Lifestyle changes
“On a personal level, I’ve been dealing with the ups and downs of the success of the record, family stuff, friends and love life. [I’ve been] listening to things from years ago and thinking wow, wouldn’t it be crazy if we had these ideas and fused them together. There are these specific things that I don’t know how deep into it we should get but I know because of what happened, I probably won’t make this record again, which is good.”

Alice Coltrane (wife of John Coltrane)
“It’s funny. [When it comes to] my aunt and everyone around, I really downplay the situation. She wouldn’t talk about making music. It was never about music; it was more about spirituality and meditation. If people talked to her, they only wanted to talk to her about John Coltrane. So while living here she was kinda living in the shadow of his work. It’s really sad when I think about it in retrospect, but she was so beyond all that stuff; she wasn’t trippin’ at all. I was definitely aware to some degree of the history and lineage of the music, but I don’t understand at all and I still don’t. But I feel as I learn more about life and music, it means more to me as I move on.”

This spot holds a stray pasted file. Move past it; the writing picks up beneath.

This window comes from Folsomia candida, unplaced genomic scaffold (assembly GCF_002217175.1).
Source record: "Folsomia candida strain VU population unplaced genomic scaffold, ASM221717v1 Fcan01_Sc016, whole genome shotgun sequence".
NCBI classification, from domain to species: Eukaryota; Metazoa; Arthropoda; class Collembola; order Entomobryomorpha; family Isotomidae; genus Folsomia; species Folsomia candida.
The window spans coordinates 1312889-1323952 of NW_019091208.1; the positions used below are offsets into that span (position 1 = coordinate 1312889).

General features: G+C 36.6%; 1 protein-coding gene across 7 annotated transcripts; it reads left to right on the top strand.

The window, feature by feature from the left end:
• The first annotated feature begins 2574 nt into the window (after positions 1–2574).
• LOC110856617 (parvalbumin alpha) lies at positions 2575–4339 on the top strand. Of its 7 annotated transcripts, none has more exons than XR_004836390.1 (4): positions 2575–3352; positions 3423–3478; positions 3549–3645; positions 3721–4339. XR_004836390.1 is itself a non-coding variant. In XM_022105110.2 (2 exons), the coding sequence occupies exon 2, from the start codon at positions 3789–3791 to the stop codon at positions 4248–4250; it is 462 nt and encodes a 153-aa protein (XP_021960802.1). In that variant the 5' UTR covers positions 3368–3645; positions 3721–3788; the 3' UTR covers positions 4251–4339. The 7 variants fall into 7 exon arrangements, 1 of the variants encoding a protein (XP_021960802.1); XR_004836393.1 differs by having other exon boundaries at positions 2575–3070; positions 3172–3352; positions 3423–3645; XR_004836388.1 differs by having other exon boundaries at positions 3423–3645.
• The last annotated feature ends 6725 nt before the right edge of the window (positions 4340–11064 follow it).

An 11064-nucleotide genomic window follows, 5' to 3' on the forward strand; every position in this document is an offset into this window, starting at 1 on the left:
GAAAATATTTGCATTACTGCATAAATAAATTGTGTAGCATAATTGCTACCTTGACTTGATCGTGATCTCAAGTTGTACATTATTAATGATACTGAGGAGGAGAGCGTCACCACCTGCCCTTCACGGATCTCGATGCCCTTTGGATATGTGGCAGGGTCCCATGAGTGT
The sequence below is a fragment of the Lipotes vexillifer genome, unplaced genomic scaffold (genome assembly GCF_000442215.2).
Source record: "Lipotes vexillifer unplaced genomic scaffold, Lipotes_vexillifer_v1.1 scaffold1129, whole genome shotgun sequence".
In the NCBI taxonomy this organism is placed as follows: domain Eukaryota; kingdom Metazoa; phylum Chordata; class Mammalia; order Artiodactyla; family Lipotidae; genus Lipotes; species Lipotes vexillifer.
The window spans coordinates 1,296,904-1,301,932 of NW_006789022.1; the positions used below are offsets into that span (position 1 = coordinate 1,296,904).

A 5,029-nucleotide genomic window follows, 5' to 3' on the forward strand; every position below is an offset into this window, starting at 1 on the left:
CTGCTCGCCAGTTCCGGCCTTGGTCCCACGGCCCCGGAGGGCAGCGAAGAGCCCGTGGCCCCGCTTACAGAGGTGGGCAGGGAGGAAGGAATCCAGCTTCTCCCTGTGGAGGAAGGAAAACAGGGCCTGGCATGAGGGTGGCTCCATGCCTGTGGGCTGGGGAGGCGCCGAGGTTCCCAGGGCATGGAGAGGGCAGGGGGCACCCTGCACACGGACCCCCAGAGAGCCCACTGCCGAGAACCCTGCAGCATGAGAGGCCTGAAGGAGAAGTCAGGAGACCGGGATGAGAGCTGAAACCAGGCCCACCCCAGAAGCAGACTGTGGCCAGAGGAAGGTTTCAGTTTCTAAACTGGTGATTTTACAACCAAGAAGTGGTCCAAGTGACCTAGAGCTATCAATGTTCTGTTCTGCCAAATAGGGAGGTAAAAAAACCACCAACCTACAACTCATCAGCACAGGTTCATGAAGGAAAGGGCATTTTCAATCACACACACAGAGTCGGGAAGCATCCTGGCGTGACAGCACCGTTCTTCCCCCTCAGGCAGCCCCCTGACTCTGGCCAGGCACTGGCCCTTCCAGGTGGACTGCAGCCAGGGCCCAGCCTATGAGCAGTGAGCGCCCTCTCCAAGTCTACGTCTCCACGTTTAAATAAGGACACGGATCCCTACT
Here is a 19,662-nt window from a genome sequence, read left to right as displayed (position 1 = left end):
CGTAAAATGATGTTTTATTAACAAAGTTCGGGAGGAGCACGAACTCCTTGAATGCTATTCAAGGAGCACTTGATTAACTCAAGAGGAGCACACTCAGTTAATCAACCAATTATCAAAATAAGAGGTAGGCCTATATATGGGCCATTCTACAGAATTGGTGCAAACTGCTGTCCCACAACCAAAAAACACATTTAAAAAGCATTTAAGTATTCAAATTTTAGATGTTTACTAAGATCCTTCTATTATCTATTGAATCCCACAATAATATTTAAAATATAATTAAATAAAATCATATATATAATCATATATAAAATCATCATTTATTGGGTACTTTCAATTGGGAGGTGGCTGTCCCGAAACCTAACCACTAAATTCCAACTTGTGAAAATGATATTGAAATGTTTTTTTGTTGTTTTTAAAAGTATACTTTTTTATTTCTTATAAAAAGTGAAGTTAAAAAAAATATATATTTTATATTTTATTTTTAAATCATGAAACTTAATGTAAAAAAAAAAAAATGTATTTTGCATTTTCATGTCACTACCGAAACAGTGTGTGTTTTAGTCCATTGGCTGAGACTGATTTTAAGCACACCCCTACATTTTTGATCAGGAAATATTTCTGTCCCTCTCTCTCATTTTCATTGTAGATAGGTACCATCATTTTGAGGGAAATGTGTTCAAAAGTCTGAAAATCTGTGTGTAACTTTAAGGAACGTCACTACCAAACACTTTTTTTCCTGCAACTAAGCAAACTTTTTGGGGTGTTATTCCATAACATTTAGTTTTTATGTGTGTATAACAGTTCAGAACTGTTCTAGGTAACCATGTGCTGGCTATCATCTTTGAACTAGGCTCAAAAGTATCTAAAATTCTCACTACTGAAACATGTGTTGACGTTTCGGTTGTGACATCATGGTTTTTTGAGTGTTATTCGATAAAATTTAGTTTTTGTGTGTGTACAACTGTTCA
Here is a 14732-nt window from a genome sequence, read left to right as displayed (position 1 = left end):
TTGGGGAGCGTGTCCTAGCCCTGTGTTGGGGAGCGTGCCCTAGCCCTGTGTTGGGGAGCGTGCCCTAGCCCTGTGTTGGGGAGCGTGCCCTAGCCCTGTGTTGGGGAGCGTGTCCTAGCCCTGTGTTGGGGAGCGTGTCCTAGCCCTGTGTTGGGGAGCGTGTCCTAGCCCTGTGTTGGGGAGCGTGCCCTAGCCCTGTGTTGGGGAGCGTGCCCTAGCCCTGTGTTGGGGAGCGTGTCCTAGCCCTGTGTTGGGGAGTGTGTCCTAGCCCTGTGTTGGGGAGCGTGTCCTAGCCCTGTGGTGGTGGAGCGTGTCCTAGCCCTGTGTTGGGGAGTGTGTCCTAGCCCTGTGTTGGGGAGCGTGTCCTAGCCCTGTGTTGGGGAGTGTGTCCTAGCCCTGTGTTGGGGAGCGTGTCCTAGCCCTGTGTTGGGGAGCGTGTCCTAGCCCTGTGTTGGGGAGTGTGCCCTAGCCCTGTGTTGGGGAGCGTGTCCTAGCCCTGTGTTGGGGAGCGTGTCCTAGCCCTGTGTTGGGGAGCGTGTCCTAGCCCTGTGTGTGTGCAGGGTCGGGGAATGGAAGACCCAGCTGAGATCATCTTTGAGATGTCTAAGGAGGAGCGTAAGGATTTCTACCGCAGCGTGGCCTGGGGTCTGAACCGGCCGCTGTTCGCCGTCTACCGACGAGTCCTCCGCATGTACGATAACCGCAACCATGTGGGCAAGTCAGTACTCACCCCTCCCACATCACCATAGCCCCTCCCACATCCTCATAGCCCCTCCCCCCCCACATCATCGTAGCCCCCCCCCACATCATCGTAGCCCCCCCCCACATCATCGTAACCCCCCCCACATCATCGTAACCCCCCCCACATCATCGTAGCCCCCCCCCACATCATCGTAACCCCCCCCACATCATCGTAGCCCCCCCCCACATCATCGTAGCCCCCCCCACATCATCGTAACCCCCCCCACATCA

“It is stemmed from the words “Cosmic Drama”, but I heard it wrong. I thought it was “cosmogramma” and when I looked into it, it actually reflected everything I was working on. It was such a coincidence. That’s what the album is: space opera, space odyssey, exploring infinity.”

“I have the urge to talk on tracks and speak my mind about how I feel about things. Words are very scary to me; they’ll dictate the whole tune. People come up to me and tell me what my songs mean to them and they’re like crazy stories. I hear people telling me, “Aww man, this sounds like flying in outer space, hopping on different planets and coming back down smashing to earth.” I’m like wow, that sh!t is more powerful to me than some guy telling me he met a girl in the club and fell in love or whatever, y’know.”

Los Angeles